It will be at least half again as long as it is wide, a 2" wide brush should be at least 3" in length.

Rollers

As with a brush use a synthetic roller for applying latex paint.

On wallboard, smooth plaster, wood, or metal, use a short nap of 1/8" to 1/4"

On light-textured stucco, concrete, or rough wood, use a medium nap of 3/8" to 1/2".

On heavy-textured stucco, concrete block, or brick, use a long nap of 3/4" to 1".

Using a Paint Brush

Trim and sash brushes with pencil handles are grasped much as you would a pencil, with the thumb and the first two fingers of the hand. This technique gives you excellent control for intricate painting.

With larger brushes you'll need a stronger grip because the brushes are wider and heavier. Hold the handle with the entire hand, letting the handle span the width of your palm as you would hold a tennis racket. This technique works best when you're painting large, flat surfaces.

The idea of loading a brush is to get as much paint on the wall as possible without dribbling it all over the floor and yourself in the process.

With the first dip, move the brush around a bit in the paint to open the bristles and let the brush fill completely. With most latex paints, you can simply dip the brush and let the excess drip off for a few seconds before moving the brush to the wall. With thinner coatings, however, you may have to gently tap the brush against the inside of the paint can or lightly drag it across the inside edge of the lip to remove excess paint.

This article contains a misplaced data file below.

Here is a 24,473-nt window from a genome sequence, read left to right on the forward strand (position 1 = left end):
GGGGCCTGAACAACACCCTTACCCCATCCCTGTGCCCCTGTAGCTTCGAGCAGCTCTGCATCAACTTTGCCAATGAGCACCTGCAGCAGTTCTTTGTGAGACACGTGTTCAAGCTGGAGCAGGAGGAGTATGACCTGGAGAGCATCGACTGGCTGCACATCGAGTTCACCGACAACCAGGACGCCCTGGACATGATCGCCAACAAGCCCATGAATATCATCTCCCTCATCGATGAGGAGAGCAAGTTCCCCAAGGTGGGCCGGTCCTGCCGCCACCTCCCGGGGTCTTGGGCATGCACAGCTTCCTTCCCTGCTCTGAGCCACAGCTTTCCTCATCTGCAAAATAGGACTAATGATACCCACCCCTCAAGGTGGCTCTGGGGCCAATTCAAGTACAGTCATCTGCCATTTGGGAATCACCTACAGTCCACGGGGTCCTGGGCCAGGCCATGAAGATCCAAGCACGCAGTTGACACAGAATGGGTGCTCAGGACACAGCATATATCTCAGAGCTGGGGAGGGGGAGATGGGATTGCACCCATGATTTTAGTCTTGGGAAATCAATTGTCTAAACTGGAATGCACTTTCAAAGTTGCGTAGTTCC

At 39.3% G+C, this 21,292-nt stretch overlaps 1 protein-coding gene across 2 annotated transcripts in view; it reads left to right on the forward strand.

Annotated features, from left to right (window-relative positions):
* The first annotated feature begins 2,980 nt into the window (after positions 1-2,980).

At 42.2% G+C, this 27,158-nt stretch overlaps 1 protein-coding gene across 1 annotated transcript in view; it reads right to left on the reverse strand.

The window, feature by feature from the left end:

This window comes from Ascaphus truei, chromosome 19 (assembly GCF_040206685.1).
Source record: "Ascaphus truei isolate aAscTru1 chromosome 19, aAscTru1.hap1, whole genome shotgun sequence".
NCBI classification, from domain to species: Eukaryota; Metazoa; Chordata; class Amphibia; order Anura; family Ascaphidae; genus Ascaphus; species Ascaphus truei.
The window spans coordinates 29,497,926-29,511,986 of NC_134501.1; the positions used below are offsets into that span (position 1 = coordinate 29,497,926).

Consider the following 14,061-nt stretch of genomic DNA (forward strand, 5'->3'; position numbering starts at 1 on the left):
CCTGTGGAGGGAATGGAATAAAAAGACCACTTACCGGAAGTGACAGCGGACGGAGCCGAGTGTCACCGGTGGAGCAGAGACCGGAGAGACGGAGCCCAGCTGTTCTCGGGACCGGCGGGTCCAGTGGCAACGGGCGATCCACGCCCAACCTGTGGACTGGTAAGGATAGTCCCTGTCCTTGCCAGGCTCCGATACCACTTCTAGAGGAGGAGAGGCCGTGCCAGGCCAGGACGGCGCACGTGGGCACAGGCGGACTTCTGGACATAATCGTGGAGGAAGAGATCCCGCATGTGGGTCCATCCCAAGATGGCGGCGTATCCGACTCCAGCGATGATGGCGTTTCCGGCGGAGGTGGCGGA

To paint up to a line where two edges or colors meet, called "cutting in," use a trim brush with beveled bristles Paint five or six strokes perpendicular to the edge of the ceiling or the wall, then smooth over these strokes with a single long stroke, painting out from the corner first, then vertically. Where the wall and ceiling come together, use downward strokes on the wall first followed by smooth horizontal strokes.

Using a Paint Roller

Brush paint along the ceiling, inside corners and moldings before rolling the rest of the wall or ceiling.

Use an extension handle, this will allow you to roll long strokes the entire length of the wall.

Using a disposable liner in the roller tray makes cleanup much easier.

Start about a foot from the bottom and 6 inchs from the corner and roll upward at a slight angle using light pressure. Stop a few inches from the ceiling. Now roll up and down back toward the corner to quickly spread the paint. You can leave paint buildup and roller marks at this step.

Reload the roller and repeat the process in the adjacent space, working back toward the painted area keeping a wet edge. Keeping a wet edge is crucial to all top-quality paint jobs. The idea is to plan the sequence of work and work fast enough so that you’re always lapping newly applied paint onto paint that’s still wet.

Roll back over the entire area you’ve covered to smooth and blend the paint. Don’t reload the roller with paint for this step and use very light pressure. Roll up and down, from floor to ceiling, moving over about three-quarters of a roller width each time so you’re always slightly overlapping the previous stroke. When you reach the corner, roll as close as you can to the adjacent wall without touching it.

Smooth the paint along the ceiling using a long horizontal stroke without reloading the roller with paint. The “cutting in” process left brush marks that won’t match the roller texture on the rest of the wall. For the best-looking job, you’ll want to cover as many brush marks as possible with the roller.

Touch Ups

Mark which room the paint was used for on any left over cans of paint so any damaged areas can be touched up later. Both brushes and small rollers made of foam are available and are very handy for touching up small areas.